Riding a motorcycle is fun and freeing, but it can also be risky. According to data from the National Highway Traffic Safety Administration (NHTSA), motorcyclists are about 28 times more likely to suffer an accident-related fatality than drivers of other vehicles. And riding at night introduces additional risks.
If you need or want to ride your motorcycle at night, take extra precautions to help protect yourself and others. Here are 10 safety tips you can implement each time you go for a night ride on your motorcycle.
In most states, you can legally ride a motorcycle at night as long as you’re properly licensed. In some states, you must be 18 years old to legally ride at night. Check your state’s specific laws regarding night motorcycle riding before you head out. No matter your age, if you’re riding at night, it’s important to understand the risks and be extra cautious.
Many road dangers that exist during the day for motorcyclists are amplified at night. For example, it may be harder for other drivers to see you, and you face an increased risk of encountering drunk drivers. Except for the rush hour times of 3-6 p.m., more motorcyclists die in nighttime accidents than during the daylight hours.
Even during the day, other motorists often fail to notice motorcyclists. With little to no light at night, their visibility is more limited, putting you at a higher risk of not being seen until a collision is unavoidable.
As you'd expect, your own ability to see is dramatically reduced at night. Your visibility is often limited to whatever appears in your headlight beams and the lights of other vehicles around you.
The risk of being involved in an alcohol-related accident is much higher at night than during the day. This includes being hit by drunk or drug-impaired drivers in addition to operating a motorcycle after drinking.
Here are some sobering statistics surrounding motorcycles and alcohol-related deaths:
32 percent of the 5,579 motorcyclist deaths in 2020 involved alcohol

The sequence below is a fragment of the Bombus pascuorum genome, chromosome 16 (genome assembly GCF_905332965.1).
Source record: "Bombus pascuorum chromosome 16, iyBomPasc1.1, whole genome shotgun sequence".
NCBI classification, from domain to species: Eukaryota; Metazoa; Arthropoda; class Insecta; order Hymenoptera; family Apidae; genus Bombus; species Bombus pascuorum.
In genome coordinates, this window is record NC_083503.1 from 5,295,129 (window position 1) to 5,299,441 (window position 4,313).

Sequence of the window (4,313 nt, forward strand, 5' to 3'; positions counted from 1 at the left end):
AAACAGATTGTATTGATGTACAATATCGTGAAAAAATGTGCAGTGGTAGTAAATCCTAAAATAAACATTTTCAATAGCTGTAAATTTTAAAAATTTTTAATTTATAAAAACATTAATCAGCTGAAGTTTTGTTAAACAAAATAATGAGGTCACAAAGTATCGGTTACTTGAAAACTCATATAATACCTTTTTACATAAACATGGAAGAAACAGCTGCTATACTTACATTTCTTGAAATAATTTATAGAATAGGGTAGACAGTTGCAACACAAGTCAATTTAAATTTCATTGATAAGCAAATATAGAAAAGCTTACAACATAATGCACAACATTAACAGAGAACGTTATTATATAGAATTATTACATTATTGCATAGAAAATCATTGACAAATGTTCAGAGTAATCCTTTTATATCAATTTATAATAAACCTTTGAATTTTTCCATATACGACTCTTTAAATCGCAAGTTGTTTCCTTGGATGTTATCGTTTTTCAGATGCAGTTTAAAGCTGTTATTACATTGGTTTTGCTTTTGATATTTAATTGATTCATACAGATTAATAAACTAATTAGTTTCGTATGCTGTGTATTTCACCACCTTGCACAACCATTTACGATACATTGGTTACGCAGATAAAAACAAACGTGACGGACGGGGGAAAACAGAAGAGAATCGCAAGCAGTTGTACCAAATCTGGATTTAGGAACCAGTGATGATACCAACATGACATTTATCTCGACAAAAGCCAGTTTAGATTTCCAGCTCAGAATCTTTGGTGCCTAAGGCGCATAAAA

In 2020, between the hours of 9 p.m. and 6 a.m., 48 percent of motorcyclists killed had a blood alcohol concentration at or above the 0.08 percent legal limit
Motorcyclists are more likely to drive drunk than other types of motorists
Many animals are most active in the early morning and from 6-9 p.m. As the sun sets, it may be harder to see these animals. If you hit an animal while riding a motorcycle, especially a large animal like a deer, it could be catastrophic.
Another consideration for animals on the road is the time of year. Summer months between July and September yield the highest rate of crash deaths involving animals. Not far behind are the autumn months from October through December. If you're riding your motorcycle during a high-risk time for animals on the road, take the following precautions:
Slow down when driving through areas with frequent animal sightings
Be on the lookout for animals
If you see an animal, brake quickly instead of swerving
Assume there are multiple animals even if you only see one
Because of the low-light conditions, driving at night can quickly become monotonous and tiring. That fatigue can impair your ability to react while on the road.
Night riding takes more concentration than riding during other times of the day. If you're feeling drowsy, take frequent breaks to help you stay alert, and scan the horizon and your mirrors instead of staring straight ahead.